In a First Things essay, "The Judgment of Memory," Joseph Bottum (yes, the same guy who wrote the Weekly Standard piece I cite above), describes the Roman philosopher Epictetus' view of human conflict:
Every human situation . . . is like a vase with two handles: If you have quarreled with your brother, you can grasp the handle that is the fact that you have quarreled, or you can grasp the handle that is the fact that he is your brother.
This neatly sums up what was best about John Paul's pontificate. He offered the world and the Church a two-handled vase: we could grasp the handle that was the fact we often disagreed, or we could grasp the handle that was the fact we often agreed. Cynics love to point out that the throngs of young people who attended the former pope every World Youth Day went straight home to use artificial birth control. To that I ask: would it have been better if they'd not turned out at all? If they'd showed up to boo? My own answer is no. In this conflict-wracked world, sometimes a semblance of peace, a fragile consensus, is better than none at all.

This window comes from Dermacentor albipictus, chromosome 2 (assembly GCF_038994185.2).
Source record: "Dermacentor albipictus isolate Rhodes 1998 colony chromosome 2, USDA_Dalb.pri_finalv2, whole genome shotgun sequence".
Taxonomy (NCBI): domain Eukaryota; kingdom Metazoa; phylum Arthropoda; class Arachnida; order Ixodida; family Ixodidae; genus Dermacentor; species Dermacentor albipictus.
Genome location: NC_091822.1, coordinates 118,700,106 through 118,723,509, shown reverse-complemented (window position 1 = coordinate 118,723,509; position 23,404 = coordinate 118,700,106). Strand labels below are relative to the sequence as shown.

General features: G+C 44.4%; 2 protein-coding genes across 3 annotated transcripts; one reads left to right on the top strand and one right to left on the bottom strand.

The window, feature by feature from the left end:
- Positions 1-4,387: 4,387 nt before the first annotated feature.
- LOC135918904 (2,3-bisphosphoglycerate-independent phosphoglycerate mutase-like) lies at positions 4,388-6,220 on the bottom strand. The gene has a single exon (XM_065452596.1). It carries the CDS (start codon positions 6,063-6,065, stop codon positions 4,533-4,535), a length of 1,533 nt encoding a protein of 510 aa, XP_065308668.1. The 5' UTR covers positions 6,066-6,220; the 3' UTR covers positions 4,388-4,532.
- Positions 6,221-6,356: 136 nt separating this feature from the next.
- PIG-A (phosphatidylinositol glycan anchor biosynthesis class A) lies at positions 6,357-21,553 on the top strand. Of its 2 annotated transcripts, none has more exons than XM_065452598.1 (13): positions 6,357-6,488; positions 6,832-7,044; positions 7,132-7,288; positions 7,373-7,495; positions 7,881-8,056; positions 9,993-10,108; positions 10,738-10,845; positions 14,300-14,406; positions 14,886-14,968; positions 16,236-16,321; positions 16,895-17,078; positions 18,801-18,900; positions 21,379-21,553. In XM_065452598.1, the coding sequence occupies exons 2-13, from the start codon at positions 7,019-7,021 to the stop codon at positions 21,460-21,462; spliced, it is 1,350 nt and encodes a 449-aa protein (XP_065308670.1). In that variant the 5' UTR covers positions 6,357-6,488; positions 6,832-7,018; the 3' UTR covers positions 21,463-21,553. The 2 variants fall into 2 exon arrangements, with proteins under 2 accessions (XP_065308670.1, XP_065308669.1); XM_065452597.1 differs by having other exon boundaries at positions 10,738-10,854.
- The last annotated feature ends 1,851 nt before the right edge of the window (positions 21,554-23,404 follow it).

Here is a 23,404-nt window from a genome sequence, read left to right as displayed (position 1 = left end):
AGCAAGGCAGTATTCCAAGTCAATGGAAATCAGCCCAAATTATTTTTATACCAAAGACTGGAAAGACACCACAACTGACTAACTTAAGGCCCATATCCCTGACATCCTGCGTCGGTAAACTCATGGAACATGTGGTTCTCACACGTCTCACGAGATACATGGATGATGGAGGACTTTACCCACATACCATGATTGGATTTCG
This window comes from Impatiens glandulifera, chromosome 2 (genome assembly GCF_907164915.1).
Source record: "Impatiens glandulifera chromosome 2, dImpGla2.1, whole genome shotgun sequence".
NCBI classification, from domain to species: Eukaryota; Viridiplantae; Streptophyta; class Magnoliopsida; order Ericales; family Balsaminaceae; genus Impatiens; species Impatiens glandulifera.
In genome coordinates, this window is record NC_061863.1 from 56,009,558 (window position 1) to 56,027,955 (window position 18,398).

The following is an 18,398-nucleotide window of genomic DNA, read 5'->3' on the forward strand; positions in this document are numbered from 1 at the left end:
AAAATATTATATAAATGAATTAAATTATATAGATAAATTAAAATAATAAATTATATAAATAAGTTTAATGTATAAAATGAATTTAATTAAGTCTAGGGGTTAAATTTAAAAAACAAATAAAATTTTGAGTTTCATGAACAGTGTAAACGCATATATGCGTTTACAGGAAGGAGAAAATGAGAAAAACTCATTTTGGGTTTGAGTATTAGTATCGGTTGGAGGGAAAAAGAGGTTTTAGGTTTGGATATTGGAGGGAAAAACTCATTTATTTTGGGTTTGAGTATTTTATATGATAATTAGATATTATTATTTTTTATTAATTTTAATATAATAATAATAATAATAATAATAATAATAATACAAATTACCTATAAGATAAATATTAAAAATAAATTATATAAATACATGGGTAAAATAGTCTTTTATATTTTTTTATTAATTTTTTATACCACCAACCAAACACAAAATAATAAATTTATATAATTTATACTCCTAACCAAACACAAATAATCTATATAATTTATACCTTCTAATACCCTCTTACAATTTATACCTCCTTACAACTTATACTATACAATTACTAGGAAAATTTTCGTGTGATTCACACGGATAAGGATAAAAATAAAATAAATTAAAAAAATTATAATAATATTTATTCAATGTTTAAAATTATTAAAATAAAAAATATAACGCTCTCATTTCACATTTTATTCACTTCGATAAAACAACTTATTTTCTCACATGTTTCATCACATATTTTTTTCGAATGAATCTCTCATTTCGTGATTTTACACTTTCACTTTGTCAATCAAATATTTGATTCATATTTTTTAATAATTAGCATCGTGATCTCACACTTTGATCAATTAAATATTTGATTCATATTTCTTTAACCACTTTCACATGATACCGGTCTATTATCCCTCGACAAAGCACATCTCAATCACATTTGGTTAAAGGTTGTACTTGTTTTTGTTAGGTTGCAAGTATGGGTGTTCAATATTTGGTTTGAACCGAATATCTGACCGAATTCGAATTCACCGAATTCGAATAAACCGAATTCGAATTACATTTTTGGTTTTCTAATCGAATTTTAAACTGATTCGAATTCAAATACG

But that's just me. On the whole, I like the world, along with most of the people in it. And,I have to admit, I like the feelings of pleasure that come from liking them. When Suzanne the party girl announced, "Ich bin Katolikin," I was still two years from beginning my catechesis. But if I'd been in the Church, her gesture would have impressed me in much in the same way that John Paul's visit to the Wailing Wall impressed Jewish people worldwide.To mix metaphors, there's something especially moving about a mountain that will come to Muhammad, or a Muhammad that can attract a mountain.
I don't kid myself that John Paul's beatification will bring back those good old days—which, of course, weren't always good. But this reminder that they're not, really, so small in the rear-view mirror will restore to me the courage I need to keep driving.